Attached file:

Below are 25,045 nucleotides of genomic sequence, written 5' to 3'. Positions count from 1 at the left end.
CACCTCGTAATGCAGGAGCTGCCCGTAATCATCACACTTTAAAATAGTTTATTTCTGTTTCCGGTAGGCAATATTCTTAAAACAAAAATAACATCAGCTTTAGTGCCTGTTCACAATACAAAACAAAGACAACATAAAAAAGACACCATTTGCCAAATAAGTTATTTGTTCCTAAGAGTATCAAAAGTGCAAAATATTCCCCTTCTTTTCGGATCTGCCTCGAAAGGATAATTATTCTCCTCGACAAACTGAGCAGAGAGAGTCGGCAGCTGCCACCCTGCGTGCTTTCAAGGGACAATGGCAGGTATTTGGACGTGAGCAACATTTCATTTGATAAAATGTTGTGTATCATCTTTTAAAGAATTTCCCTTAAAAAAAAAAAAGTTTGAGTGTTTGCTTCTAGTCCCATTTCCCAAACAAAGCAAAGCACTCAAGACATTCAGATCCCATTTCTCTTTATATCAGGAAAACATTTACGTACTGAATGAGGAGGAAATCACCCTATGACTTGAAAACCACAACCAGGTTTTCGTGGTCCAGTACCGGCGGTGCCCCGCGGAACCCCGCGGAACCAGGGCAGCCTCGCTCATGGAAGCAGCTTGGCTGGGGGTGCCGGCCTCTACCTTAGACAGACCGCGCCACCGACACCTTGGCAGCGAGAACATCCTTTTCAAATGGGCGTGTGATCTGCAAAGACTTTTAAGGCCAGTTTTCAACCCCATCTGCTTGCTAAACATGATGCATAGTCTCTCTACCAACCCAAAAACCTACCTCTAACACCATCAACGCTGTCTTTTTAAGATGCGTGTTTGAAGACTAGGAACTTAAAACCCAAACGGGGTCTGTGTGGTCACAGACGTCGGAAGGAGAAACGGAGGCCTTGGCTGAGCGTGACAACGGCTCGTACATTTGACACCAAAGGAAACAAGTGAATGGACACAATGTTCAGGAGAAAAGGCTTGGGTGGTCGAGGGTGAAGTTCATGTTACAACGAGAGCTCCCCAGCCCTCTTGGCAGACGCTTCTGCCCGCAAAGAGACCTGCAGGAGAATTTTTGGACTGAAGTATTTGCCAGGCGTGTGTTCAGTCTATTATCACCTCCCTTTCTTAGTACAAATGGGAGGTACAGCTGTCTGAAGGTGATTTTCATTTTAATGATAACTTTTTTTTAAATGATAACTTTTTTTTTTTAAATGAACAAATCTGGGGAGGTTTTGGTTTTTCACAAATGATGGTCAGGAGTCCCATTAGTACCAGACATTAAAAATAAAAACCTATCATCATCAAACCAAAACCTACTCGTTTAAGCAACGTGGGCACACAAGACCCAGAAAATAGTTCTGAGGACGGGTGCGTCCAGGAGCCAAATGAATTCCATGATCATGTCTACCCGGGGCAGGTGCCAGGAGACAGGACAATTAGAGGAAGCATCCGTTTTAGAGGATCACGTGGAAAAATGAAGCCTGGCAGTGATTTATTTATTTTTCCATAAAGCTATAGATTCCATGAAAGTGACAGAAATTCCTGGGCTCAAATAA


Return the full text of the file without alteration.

Below are 25,045 nucleotides of genomic sequence, written 5' to 3'. Positions count from 1 at the left end.
CACCTCGTAATGCAGGAGCTGCCCGTAATCATCACACTTTAAAATAGTTTATTTCTGTTTCCGGTAGGCAATATTCTTAAAACAAAAATAACATCAGCTTTAGTGCCTGTTCACAATACAAAACAAAGACAACATAAAAAAGACACCATTTGCCAAATAAGTTATTTGTTCCTAAGAGTATCAAAAGTGCAAAATATTCCCCTTCTTTTCGGATCTGCCTCGAAAGGATAATTATTCTCCTCGACAAACTGAGCAGAGAGAGTCGGCAGCTGCCACCCTGCGTGCTTTCAAGGGACAATGGCAGGTATTTGGACGTGAGCAACATTTCATTTGATAAAATGTTGTGTATCATCTTTTAAAGAATTTCCCTTAAAAAAAAAAAAGTTTGAGTGTTTGCTTCTAGTCCCATTTCCCAAACAAAGCAAAGCACTCAAGACATTCAGATCCCATTTCTCTTTATATCAGGAAAACATTTACGTACTGAATGAGGAGGAAATCACCCTATGACTTGAAAACCACAACCAGGTTTTCGTGGTCCAGTACCGGCGGTGCCCCGCGGAACCCCGCGGAACCAGGGCAGCCTCGCTCATGGAAGCAGCTTGGCTGGGGGTGCCGGCCTCTACCTTAGACAGACCGCGCCACCGACACCTTGGCAGCGAGAACATCCTTTTCAAATGGGCGTGTGATCTGCAAAGACTTTTAAGGCCAGTTTTCAACCCCATCTGCTTGCTAAACATGATGCATAGTCTCTCTACCAACCCAAAAACCTACCTCTAACACCATCAACGCTGTCTTTTTAAGATGCGTGTTTGAAGACTAGGAACTTAAAACCCAAACGGGGTCTGTGTGGTCACAGACGTCGGAAGGAGAAACGGAGGCCTTGGCTGAGCGTGACAACGGCTCGTACATTTGACACCAAAGGAAACAAGTGAATGGACACAATGTTCAGGAGAAAAGGCTTGGGTGGTCGAGGGTGAAGTTCATGTTACAACGAGAGCTCCCCAGCCCTCTTGGCAGACGCTTCTGCCCGCAAAGAGACCTGCAGGAGAATTTTTGGACTGAAGTATTTGCCAGGCGTGTGTTCAGTCTATTATCACCTCCCTTTCTTAGTACAAATGGGAGGTACAGCTGTCTGAAGGTGATTTTCATTTTAATGATAACTTTTTTTTAAATGATAACTTTTTTTTTTTAAATGAACAAATCTGGGGAGGTTTTGGTTTTTCACAAATGATGGTCAGGAGTCCCATTAGTACCAGACATTAAAAATAAAAACCTATCATCATCAAACCAAAACCTACTCGTTTAAGCAACGTGGGCACACAAGACCCAGAAAATAGTTCTGAGGACGGGTGCGTCCAGGAGCCAAATGAATTCCATGATCATGTCTACCCGGGGCAGGTGCCAGGAGACAGGACAATTAGAGGAAGCATCCGTTTTAGAGGATCACGTGGAAAAATGAAGCCTGGCAGTGATTTATTTATTTTTCCATAAAGCTATAGATTCCATGAAAGTGACAGAAATTCCTGGGCTCAAATAA